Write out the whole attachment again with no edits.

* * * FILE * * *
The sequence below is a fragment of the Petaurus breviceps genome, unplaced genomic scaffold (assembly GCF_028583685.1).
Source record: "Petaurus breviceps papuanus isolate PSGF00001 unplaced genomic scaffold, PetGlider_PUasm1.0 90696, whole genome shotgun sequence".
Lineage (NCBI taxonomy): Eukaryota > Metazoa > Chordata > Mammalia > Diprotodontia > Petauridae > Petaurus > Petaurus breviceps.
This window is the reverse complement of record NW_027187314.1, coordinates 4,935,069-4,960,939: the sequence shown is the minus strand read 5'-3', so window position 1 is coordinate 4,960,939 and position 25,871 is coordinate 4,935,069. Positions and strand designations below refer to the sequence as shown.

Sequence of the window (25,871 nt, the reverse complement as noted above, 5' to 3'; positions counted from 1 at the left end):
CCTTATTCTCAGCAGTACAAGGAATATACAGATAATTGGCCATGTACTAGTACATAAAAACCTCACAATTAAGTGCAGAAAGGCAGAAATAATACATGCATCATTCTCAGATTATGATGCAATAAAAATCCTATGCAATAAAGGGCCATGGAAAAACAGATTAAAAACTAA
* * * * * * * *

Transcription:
The sequence below is a fragment of the Petaurus breviceps genome, unplaced genomic scaffold (assembly GCF_028583685.1).
Source record: "Petaurus breviceps papuanus isolate PSGF00001 unplaced genomic scaffold, PetGlider_PUasm1.0 90696, whole genome shotgun sequence".
Lineage (NCBI taxonomy): Eukaryota > Metazoa > Chordata > Mammalia > Diprotodontia > Petauridae > Petaurus > Petaurus breviceps.
This window is the reverse complement of record NW_027187314.1, coordinates 4,935,069-4,960,939: the sequence shown is the minus strand read 5'-3', so window position 1 is coordinate 4,960,939 and position 25,871 is coordinate 4,935,069. Positions and strand designations below refer to the sequence as shown.

Sequence of the window (25,871 nt, the reverse complement as noted above, 5' to 3'; positions counted from 1 at the left end):
CCTTATTCTCAGCAGTACAAGGAATATACAGATAATTGGCCATGTACTAGTACATAAAAACCTCACAATTAAGTGCAGAAAGGCAGAAATAATACATGCATCATTCTCAGATTATGATGCAATAAAAATCCTATGCAATAAAGGGCCATGGAAAAACAGATTAAAAACTAA